JEL: H77 Q5
    Date: 2007–05
  5. By: Okada, Aya; Siddharthan, N.S.
    Abstract: This study analyzes the patterns of agglomeration of some modern manufacturing sectors in India, and in particular the Indian automobile sector. It also examines and contrasts the factors that have led to different patterns of cluster development in two leading auto clusters in India-Chennai and the National Capital Region (NCR). Moreover, the study analyzes whether firms in clusters perform better than those that are excluded and whether the relative importance of variables that determine the behavior of firms differs among clusters. Our analyses, which employ a combination of quantitative and qualitative methods, show that Indian industrial clusters are largely concentrated in the three clustered regions: NCR, Mumbai-Pune, and Chennai-Bangalore, across different manufacturing sectors. Our study of the auto clusters in Chennai and the NCR find considerable differences in the patterns of cluster formation, due partly to the historical and policy conditions under which firms, particularly, the lead firms must operate. Moreover, our econometric analyses confirmed that being part of a cluster positively influences the performance of the auto component firms and those belonging to a cluster perform better.
    Keywords: Industrial clusters, Automobile industry, Spatial distribution of industry, India, Industrial estates
    JEL: L62 O14 R12
    Date: 2007–04
  6. By: Giovanna Messina (Banca d'Italia, Servizio Studi)
    Abstract: The aim of this study is to develop a new method to measure local endowments of transport infrastructures. Starting from the analytical approach of the “new economic geography”, which emphasizes the role of spatial location in determining the growth performance of an economy, it is possible to build a system of indicators which include the effect of the speed and of the quality of transport infrastructures as well as of their physical stock. The new technique is applied to Italian provinces in order to study the action of road and rail transport in the different areas of the country.
    Keywords: new economic geography, transport infrastructures, market potential
    JEL: R12 R40 R58
    Date: 2007–04
  7. By: William Kerr; Edward Glaeser; Glenn Ellison
    Abstract: Many industries are geographically concentrated. Many mechanisms that could account for such agglomeration have been proposed. We note that these theories make different predictions about which pairs of industries should be coagglomerated. We discuss the measurement of coagglomeration and use data from the Census Bureau’s Longitudinal Research Database from 1972 to 1997 to compute pairwise coagglomeration measurements for U.S. manufacturing industries. Industry attributes are used to construct measures of the relevance of each of Marshall’s three theories of industry agglomeration to each industry pair: (1) agglomeration saves transport costs by proximity to input suppliers or final consumers, (2) agglomeration allows for labor market pooling, and (3) agglomeration facilitates intellectual spillovers. We assess the importance of the theories via regressions of coagglomeration indices on these measures. Data on characteristics of corresponding industries in the United Kingdom are used as instruments. We find evidence to support each mechanism. Our results suggest that input-output dependencies are the most important factor, followed by labor pooling.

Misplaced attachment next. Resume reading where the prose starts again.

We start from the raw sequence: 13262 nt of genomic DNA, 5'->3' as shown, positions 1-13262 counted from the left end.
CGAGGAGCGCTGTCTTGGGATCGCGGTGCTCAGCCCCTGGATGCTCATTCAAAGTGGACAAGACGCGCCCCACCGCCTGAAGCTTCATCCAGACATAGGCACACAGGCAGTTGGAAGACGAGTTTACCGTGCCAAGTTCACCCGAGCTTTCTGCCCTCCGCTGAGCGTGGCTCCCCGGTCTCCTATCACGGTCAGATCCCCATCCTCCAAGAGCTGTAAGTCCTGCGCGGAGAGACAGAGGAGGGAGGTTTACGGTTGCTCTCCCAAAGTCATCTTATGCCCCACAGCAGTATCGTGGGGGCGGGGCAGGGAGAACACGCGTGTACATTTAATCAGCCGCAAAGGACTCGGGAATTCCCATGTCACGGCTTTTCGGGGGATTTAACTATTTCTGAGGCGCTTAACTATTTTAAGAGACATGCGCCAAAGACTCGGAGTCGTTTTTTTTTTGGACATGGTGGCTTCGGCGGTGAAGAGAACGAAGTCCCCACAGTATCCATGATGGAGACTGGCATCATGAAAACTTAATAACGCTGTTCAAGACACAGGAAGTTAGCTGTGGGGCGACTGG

Date: 2007–04
  8. By: Nicolas Marceau (Université du Québec à Montréal); Steeve Mongrain (Simon Fraser University)
    Abstract: This paper studies interjurisdictional competition in the fight against crime and its impact on occupational choice and the allocation of capital. In a world where capital is mobile, jurisdictions are inhabited by individuals who choose to become workers or criminals. Because the return of the two occupations depends on capital, and because investment in capital in a jurisdiction depends on its crime rate, there is a bi-directional relationship between capital investment and crime which may lead to capital concentration. By investing in costly law enforcement, a jurisdiction makes the choice to become criminal less attractive, which reduces the number of criminals and makes its territory more secure. This increased security increases the attractiveness of the jurisdiction for investors and this can eventually translate into more capital being invested. We characterize the Nash equilibria — some entailing a symmetric outcome, others an asymmetric one — and study their efficiency.
    Keywords: Crime; Occupational Choice; Capital Location; Law Enforcement
    JEL: K42
    Date: 2007–05
  9. By: Fay Dunkerley (CES – KU Leuven, Belgium); André de Palma (THEMA, Univ de Cergy Pontoise, France & ENPC); Stef Proost (CES – KU Leuven, Belgium, CORE, Belgium)
    Abstract: We study the problem of a city with access to two firms or subcentres (restaurants, airports) selling a differentiated product and/or offering a differentiated workplace. The first subcentre is easily congested (near city centre, access by road), the second less prone to congestion but further away. Both need to attract customers and employees and need to make profits to cover their fixed costs. This is an asymmetric duopoly game that can be solved for a Nash equilibrium in prices and wages. This solution involves excessive congestion for the nearby subcentre. Three stylised policies are studied to address this congestion. The first policy is to widen the congested road to the nearby subcentre. The second policy option is to add congestion pricing (or parking pricing etc.) for the congested subcentre. The third policy is to provide a direct subsidy to the remote subcentre so that it can reduce its price. We illustrate the theory using a numerical model applied to the two Brussels airports.
    Keywords: duopoly, imperfect competition, congestion, general equilibrium, airport competition
    JEL: L13 D43 R41 R13
    Date: 2007
  10. By: Maarten Bosker; Gerard Marlet